The Blondie vinyl box set will be out on December 1st.

    BOOK REVIEW: Frank Owen’s “Beastie Boys: Book Deluxe”

     photo BeastieBoysBOOK_cover_zps890f5e3f.jpg With a title like Book Deluxe (Sterling), you definitely would expect for a book about the Beastie Boys to be packed with a lot of information and photographs. Fortunately, Frank Owen does a very good job in a book that has the statement “unofficial and unauthorized” on the back cover, away to say that none of the surviving members of the Beastie Boys had a hand in offering information. What the book does offer is a nice history of how Adam Horovitz, Michael “Clarence” Diamond, and Adam Yauch grew up and eventually met each other. The Beastie Boys were of course not the three members we knew and loved, there was another guitarist and a female drummer. Eventually, Horovitz joined the group and became the boys we knew and loved.

    The book is done up like a well written magazine article, in fact at times it feels as portions were either influenced by well written articles or done for an article meant to be in a magazine, but the realization was that “maybe this could be a book”. The book covers tours, performances, TV appearances, and of course the music. What was of interest to me was how Owen covered Paul’s Boutique, and while there were some portions that seemed historically incorrect, it was overshadowed by some of the goings on between Capitol Records and the group. The group had hoped for Capitol to promote the album very well, label said sure. However, when chart statistics and sales were lower than expected (one million shipped, but half were being returned back to the warehouse), a change in promotion lead to the hype department being laid to rest. What Capitol wanted was something equal to Licensed To Ill. While Paul’s Boutique released two singles, none of it was considered “hit” worthy, or at least equal to “(You Gotta) Fight For Your Right (To Party)” and “No Sleep Til Brooklyn”, nothing was dorky or stupid enough to compare. MC Hammer was growing in popularity by late 1989. Owen goes on to say that Capitol canceled their promotion for Paul’s Boutique because Donny Osmond’s new album was on its way, and they had to save time and money to blow that up. The group could have thrown in the hat and just gave up but fortunately, they had something to prove, which is what they would do for the remainder of the 1990’s. At the same time, each of the members showed how they were growing up individually and as a group, which only helped to keep them stronger as the Beastie Boys.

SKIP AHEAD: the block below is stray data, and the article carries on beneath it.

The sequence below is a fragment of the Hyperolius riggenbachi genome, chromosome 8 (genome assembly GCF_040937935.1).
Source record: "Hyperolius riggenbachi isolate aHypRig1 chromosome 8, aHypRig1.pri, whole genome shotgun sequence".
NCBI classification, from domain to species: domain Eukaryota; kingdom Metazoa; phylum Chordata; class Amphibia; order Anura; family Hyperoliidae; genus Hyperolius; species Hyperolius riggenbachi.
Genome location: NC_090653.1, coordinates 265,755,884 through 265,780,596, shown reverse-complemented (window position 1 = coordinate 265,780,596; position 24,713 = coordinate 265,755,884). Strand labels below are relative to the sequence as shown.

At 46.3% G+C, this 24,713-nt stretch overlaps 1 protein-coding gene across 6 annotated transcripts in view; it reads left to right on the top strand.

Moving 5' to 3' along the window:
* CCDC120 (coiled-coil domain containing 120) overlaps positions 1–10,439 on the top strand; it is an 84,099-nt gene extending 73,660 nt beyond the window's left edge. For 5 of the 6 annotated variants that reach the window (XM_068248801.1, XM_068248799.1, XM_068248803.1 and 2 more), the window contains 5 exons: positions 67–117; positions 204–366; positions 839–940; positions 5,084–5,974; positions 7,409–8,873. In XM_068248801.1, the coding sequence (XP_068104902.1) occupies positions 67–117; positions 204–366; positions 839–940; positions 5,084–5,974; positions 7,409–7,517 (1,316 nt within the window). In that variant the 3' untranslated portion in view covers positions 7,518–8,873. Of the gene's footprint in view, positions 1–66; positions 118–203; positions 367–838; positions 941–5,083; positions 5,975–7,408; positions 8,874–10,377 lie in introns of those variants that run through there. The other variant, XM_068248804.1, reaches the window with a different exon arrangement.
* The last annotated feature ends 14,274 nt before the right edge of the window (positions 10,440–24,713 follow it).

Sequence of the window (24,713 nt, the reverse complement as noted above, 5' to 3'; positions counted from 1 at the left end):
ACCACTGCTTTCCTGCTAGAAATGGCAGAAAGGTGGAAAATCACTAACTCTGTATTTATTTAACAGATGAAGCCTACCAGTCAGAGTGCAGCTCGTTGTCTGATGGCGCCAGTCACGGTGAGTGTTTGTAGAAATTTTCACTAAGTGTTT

The sad thing is while a lot of information is given towards the recording and development of Licensed To Ill, Paul’s Boutique, Check Your Head, and Ill Communication, the coverage of Hello Nasty and To The Five Boroughs is extremely limited, and barely anything was discussed concerning The Mix-Up and Hot Sauce Committee, Pt. 2. So if you are looking for something on the level of the 33 1/3 book series, don’t expect that. What you will find is the story of three bad brothers that you wanted to know so well after hearing about them, and then wanting to know more about their histories, if only on the surface. Beastie Boys: Book Deluxe may not be a true deluxe effort, but it does offer a way to let people know why they mattered and why people will still care in the future, all packaged in a nice boxed cover.